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    Intersections Canadian Journal of Music Revue canadienne de musique

    Miniatures and tensions: phenomenological reverberations in and around Kaija Saariaho's Lichtbogen (1985-86)

    Anne Sivuoja-Gunaratnam

    Northern Perspectives on Music and Culture Volume 25, numéro 1-2, 2005

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    Canadian University Music Society / Société de musique des universités canadiennes


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    Sivuoja-Gunaratnam, A. (2005). Miniatures and tensions: phenomenological reverberations in and around Kaija Saariaho's Lichtbogen (1985-86). Intersections, 25 (1-2), 44–66.

    Résumé de l'article

    Cet article étudie les miniatures dans le Lichtbogen de Kaija Saariaho, pour neuf musiciens et électronique en direct (1985-86). Le matériel utilisé pour la recherche est composé d’enregistrements, de la partition, d’entretiens avec la compositeure et différents articles portant sur l’oeuvre et sa périphérie. Du point de vue méthodologique, cette recherche s’articule autour de la phénoménologie de Bachelard (La Poétique de l’espace) et de la « spectromorphologie » de Denis Smalley. Les miniatures sont de subtiles constellations spatio-temporelles qui exigent une stratégie d’écoute non globale ou une « loupe auditive » afin de bien les percevoir. Dans le cas de Saariaho, ces miniatures sont souvent imprégnées d’une tension musicale qui se reflète dans l’ensemble des matériaux musicaux et textuels. En évoluant à la frontière de la musique et du langage, elles remettent en question la notion de séparation stricte entre le musical « pur » et l’extra musical.


    Anne Sivuoja-Gunaratnam

    This article studies miniatures in Kaija Saariaho's Lichtbogen (1985-86). These forms present themselves as very concise musical spaces imbued with Bachelardian phenomenological reverberations. The miniature forms of Lichtbogen are of interest not only due to their extreme subtlety, rendering them almost imperceptible, but also because of tensions' embedded in them. As well as in the work itself, miniatures can also be traced in Saariaho's statements concerning the piece and in her musical thinking in general. Therefore, in the course of this article we will examine not only selected fragments of Lichtbogen, but also the composer's spoken and written texts. These texts interact with the work's miniature forms, creating pheno- menological reverberations situated on the border between the so-called purely musical and the extra-musical. The methodology used to study Licht- bogen takes issue with the globalizing approach of traditional analysis. My intention is neither to present a complete examination of the work's form nor to disclose some low common denominator or "deep structure" to which all of the miniatures of this composition could be reduced. Rather, I wish to present an alternative approach, which appears more appropriate for the study of this and perhaps other music of the late twentieth century.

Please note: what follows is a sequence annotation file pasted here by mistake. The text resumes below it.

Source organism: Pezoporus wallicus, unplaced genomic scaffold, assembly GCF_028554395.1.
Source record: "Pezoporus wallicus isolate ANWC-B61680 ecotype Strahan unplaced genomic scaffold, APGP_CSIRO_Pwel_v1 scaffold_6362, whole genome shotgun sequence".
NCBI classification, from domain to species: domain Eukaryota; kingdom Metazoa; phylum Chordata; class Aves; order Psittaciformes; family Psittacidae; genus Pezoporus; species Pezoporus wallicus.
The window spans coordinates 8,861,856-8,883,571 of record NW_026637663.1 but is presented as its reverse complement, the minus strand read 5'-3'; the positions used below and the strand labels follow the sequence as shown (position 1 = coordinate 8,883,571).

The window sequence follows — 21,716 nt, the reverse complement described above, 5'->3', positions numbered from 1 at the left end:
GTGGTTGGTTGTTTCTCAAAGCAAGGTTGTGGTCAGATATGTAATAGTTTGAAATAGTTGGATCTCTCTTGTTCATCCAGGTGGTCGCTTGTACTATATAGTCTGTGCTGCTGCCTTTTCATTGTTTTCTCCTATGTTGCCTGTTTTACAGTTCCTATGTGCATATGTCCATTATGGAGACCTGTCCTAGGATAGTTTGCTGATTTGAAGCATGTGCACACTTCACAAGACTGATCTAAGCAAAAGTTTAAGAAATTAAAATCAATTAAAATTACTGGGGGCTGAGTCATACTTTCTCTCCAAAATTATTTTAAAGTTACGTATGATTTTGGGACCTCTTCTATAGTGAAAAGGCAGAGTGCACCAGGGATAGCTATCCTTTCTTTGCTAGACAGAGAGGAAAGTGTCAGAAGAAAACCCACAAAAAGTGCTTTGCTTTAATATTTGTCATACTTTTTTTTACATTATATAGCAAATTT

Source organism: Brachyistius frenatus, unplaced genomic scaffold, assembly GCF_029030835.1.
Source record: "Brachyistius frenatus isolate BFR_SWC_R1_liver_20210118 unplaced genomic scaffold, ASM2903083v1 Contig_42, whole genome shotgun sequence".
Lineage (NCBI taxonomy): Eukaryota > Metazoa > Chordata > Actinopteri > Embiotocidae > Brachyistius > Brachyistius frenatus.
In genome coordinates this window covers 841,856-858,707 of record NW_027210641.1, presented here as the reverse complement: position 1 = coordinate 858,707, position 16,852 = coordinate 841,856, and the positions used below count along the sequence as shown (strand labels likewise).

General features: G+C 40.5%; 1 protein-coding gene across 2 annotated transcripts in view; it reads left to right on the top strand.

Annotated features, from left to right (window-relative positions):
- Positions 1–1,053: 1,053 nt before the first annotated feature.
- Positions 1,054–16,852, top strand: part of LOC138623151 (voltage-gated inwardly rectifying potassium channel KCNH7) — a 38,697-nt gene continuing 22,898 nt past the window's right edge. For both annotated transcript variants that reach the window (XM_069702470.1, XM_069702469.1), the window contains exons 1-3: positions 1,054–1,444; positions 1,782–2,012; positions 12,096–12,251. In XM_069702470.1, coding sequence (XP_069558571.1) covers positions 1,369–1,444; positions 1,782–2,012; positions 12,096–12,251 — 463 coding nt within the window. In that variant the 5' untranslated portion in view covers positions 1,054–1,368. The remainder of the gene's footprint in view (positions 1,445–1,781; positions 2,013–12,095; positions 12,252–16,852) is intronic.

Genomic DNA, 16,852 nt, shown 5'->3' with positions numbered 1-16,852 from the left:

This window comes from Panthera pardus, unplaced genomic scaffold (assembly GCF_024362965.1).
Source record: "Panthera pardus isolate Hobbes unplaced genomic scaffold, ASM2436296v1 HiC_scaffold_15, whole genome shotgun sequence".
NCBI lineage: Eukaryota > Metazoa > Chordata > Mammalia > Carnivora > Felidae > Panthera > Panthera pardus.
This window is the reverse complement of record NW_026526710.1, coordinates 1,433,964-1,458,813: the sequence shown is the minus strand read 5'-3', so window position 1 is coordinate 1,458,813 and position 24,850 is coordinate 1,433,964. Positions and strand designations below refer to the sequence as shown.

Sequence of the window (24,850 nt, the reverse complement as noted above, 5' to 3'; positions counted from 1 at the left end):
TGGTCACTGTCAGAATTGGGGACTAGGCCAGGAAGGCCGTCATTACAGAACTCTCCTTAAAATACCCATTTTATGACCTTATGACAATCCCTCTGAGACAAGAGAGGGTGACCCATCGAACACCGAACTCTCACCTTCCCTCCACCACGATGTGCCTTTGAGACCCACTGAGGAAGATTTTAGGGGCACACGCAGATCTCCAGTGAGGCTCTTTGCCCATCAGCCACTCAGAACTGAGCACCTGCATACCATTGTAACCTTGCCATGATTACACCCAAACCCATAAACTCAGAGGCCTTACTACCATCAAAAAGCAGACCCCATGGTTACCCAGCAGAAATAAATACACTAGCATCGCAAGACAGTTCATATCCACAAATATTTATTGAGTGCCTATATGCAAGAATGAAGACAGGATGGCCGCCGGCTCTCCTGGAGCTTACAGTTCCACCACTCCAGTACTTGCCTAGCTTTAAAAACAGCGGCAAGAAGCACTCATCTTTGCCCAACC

Lichtbogen (1985-86) is the composer's first piece in which she combined live-electronics with a live ensemble. Since its premiere in 1986, it has been performed often and several different recordings are now commercially avail- able (cf. bibliography). The strings (21111) and flutes (flute in C, piccolo, or alto flute in G) are amplified, and electronic reverb and harmonizer, typical of Saariaho's live-electronic pieces (including NoaNoa or Près) are required.1 The harmonizer modifies the pitch level of these instruments up to a lA tone. The relative reverb and harmonization values (in procents) are indicated in the score. No reverb or harmonization is applied to the piano, harp or percussion instruments (vibraphone, marimba, xylophone, glockenspiel, cro- tales, bass-drum and suspended cymbal). (Kankaanpàà 1996a, 103-5.)

    1 See for example the section entitled "Spectra" on the PRISMA CD-ROM.

  • 25/1-2 (2005) 45